Training for the Philippine Air Force. U.S. security details in Africa and international medevacs across the polar cap. Tours of Prince William Sound for dignitaries who need constant protection.
Pieces of Mark Avery's defense are emerging as he tries to convince jurors his sensational spending back in 2005 was not a $52 million fraud but a legitimate, ambitious attempt to start a string of fantastic-sounding businesses. And, defense witnesses told jurors, Avery's right-hand man was running much of the show.
After 19 government witnesses took the stand in the downtown Anchorage federal courtroom, it's now the defense's turn to take on accusations that Avery schemed for access to an elderly widow's trust, then sidestepped an agreed-upon plan to buy one or two top-end executive jets for air charters and medevacs. Instead, he blew $52 million from a loan backed by the May Smith Trust in less than six months without ever creating a profitable business, prosecutors say.
On Friday, jurors heard from a doctor and a paramedic about a plan to start a medevac service.
The seed was planted during the move of May Smith from the island of Guernsey in the English Channel to her newly bought home in the Bahamas, paramedic Dennis Hopper told jurors. She's the wealthy widow whose money Avery was supposed to guard as one of three trustees.
Hopper now lives in Mississippi but for years worked as a flight medic in Alaska. Hopper, who also buys, sells and modifies guns, knew Avery through the Alaska Machine Gun Association. Avery asked him to serve as the flight medic for, as Hopper called her on the stand, Miss May.
On the flight and afterward, Hopper said he talked with Rob Kane, Avery's top man, about the possibility of starting a worldwide medevac service to fill what Kane described as a need for transports of injured or ill military members, diplomats and other U.S. citizens, Hopper said.
"I said anytime that we can save American lives, I want to be involved in it. I want a piece of that pie," said Hopper, who wears a U.S. flag lapel pin and served 20 years in the Air Force with 10 more in the reserves.
He said he went to work for one of Avery's businesses, Regional Protective Services. He traveled to St. Louis, Missouri, with Michael Farrell, a former Reagan White House lawyer and contact of Kane's, to look at an executive Gulfstream jet that one of Avery's firms then bought.
The Gulfstream, which prosecutor Steve Skrocki said was bought for $5.5 million and soon sold for $2 million less, was reconfigured with a specially engineered gurney lift, a medical bed and monitors, Hopper said.
Both Hopper and Donald Hudson, a physician, testified that they became part of the team trying to create a medevac program, using Anchorage's strategic location as a selling point. A PowerPoint presentation said that Anchorage is within nine hours of 95 percent of the industrialized world, counting flights across the polar cap.
Hudson, a former Air Force flight surgeon, said he had helped develop Alaska Regional Hospital's medevac service. Avery hired him for $20,000 a month to serve as medical director of what they called Aero Resources but then, when the businesses were in financial trouble, tried to cut it to $1,000. Hopper said he didn't remember what he was paid.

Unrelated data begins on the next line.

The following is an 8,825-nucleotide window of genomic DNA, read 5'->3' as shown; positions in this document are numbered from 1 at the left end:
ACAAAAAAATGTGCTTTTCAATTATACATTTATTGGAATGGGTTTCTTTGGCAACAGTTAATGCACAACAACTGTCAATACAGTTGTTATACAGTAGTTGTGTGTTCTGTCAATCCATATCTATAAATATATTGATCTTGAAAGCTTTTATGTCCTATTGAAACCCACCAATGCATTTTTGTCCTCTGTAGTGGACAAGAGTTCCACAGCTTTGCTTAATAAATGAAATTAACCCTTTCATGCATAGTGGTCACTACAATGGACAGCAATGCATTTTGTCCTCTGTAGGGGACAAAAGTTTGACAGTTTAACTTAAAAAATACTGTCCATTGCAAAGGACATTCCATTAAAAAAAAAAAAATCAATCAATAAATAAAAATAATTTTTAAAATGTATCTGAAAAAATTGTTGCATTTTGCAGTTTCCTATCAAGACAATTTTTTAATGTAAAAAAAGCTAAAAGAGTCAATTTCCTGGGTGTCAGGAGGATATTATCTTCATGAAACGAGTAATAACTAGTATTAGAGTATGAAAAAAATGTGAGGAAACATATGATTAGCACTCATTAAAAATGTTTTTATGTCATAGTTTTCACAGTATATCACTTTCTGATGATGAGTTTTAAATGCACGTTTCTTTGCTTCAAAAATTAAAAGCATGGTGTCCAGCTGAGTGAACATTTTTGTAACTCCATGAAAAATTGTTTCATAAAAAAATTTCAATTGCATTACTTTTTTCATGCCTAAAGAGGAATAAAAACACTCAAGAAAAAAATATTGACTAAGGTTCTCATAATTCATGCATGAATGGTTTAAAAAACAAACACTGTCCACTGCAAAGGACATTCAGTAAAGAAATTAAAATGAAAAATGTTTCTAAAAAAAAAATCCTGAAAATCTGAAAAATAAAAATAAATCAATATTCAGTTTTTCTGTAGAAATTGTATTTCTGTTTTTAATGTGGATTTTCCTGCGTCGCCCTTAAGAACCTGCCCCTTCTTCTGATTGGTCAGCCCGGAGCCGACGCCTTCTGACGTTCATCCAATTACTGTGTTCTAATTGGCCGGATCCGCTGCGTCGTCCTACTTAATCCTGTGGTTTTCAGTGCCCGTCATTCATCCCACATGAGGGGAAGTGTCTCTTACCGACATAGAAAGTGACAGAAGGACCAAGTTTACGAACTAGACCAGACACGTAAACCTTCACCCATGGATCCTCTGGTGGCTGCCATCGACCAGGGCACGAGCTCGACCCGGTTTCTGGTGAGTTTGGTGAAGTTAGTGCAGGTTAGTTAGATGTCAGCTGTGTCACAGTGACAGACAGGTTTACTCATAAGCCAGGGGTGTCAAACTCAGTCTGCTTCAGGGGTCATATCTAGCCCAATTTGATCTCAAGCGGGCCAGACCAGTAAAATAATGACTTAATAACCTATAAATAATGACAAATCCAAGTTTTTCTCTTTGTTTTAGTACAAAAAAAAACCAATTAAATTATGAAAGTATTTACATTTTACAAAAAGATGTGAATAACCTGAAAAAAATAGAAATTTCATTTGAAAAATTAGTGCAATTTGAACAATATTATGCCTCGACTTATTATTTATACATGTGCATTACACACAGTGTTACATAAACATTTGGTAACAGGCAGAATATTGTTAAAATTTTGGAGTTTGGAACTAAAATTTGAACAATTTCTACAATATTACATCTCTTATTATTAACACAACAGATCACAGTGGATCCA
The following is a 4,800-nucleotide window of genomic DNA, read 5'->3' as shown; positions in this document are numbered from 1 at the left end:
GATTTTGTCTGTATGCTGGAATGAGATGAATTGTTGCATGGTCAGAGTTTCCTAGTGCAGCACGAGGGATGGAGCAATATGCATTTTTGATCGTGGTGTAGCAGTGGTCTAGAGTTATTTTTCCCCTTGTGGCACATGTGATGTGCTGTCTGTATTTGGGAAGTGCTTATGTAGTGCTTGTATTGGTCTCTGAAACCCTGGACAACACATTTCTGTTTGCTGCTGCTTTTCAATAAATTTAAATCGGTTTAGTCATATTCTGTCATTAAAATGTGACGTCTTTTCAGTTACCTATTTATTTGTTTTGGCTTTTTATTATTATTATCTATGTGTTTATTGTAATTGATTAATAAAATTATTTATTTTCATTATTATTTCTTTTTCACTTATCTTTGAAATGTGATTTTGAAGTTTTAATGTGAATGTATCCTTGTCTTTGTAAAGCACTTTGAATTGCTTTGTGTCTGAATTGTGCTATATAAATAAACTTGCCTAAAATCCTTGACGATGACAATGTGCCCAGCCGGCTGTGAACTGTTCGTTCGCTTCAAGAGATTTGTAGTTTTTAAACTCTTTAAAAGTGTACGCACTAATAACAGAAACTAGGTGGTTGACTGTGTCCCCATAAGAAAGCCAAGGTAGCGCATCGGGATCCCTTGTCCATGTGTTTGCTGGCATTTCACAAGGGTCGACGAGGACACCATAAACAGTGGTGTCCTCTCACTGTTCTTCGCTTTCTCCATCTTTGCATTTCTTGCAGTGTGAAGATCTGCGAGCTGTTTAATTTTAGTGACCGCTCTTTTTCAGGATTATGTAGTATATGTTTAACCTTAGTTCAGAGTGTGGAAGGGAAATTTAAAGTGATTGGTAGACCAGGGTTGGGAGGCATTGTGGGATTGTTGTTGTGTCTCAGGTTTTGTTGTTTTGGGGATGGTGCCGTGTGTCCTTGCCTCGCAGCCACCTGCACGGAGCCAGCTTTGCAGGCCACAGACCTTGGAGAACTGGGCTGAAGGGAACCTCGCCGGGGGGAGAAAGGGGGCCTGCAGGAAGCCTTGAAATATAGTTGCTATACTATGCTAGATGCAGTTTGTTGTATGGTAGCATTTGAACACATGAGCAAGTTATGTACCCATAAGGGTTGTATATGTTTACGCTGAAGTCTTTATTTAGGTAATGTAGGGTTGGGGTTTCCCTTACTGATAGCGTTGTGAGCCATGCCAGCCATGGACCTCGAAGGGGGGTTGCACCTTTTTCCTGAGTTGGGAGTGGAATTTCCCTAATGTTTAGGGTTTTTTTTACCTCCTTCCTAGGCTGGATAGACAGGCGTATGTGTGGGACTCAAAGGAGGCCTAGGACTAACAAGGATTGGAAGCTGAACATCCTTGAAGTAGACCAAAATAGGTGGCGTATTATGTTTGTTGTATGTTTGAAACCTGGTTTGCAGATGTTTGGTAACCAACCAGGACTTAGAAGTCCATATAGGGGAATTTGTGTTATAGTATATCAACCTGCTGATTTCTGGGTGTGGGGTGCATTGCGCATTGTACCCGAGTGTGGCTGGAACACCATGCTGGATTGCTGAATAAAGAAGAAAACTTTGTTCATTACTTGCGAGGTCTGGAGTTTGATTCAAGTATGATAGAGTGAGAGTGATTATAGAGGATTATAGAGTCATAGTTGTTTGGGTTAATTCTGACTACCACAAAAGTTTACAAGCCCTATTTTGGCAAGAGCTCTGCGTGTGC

Aero Resources never did any medevacs, though one of Avery's other companies used that Gulfstream for a medevac to Singapore, Hopper told jurors.
Who was calling the shots? asked Mike Dieni, Avery's defense lawyer.
"Cmdr. Kane," Hopper answered, describing it as a term of respect for his boss. It's also what Kane, who never served in the U.S. military, liked to be called.
Dieni asked Hopper about a yacht and a patrol-like Moose Boat bought by Avery.
The yacht, Hopper said, would be a lure to bring foreign dignitaries and executives to Alaska. The Moose Boat would provide "shadow security," he said. Avery had testified in bankruptcy court that he got the idea for boat tours with executive protection from the concierge at the Millennium Alaskan Hotel, jurors were told Thursday.
Earlier in the trial, the defense called retired Col. Joe Griffith, a Vietnam combat pilot who served 24 years in the Air Force.
Griffith said Kane hired him to figure out a business use for his fleet of Czech fighter jets.
"We put together proposals as rapidly as we could to use the assets," Griffith said.
One plan was to use the military fighters to train Philippine Air Force fighter pilots and another was to train the U.S. Air Force, he said. A third proposal was intended to help the United Nations deal with safety problems in Africa, Griffith told jurors. He said he wasn't sure if all the proposals were even submitted.
What was Kane's role? Dieni asked.
"It was my impression that Rob Kane called the shots," Griffith said.
Did he handle the money? the defense lawyer asked.
"If I needed money for anything I was doing, I went to Rob," Griffith answered.
How much revenue did the Czech fighters -- which Griffith said were in rough shape and not flyable -- bring into Avery's Security Aviation? prosecutor Skrocki asked.
"I think the answer was zero," Griffith said. "I don't think we ever got paid for anything that we did."
The trial is scheduled to continue Monday with defense witnesses. Skrocki told U.S. District Court Judge Ralph Beistline that he is anticipating that Avery will testify, though the defense hasn't said whether that is the case.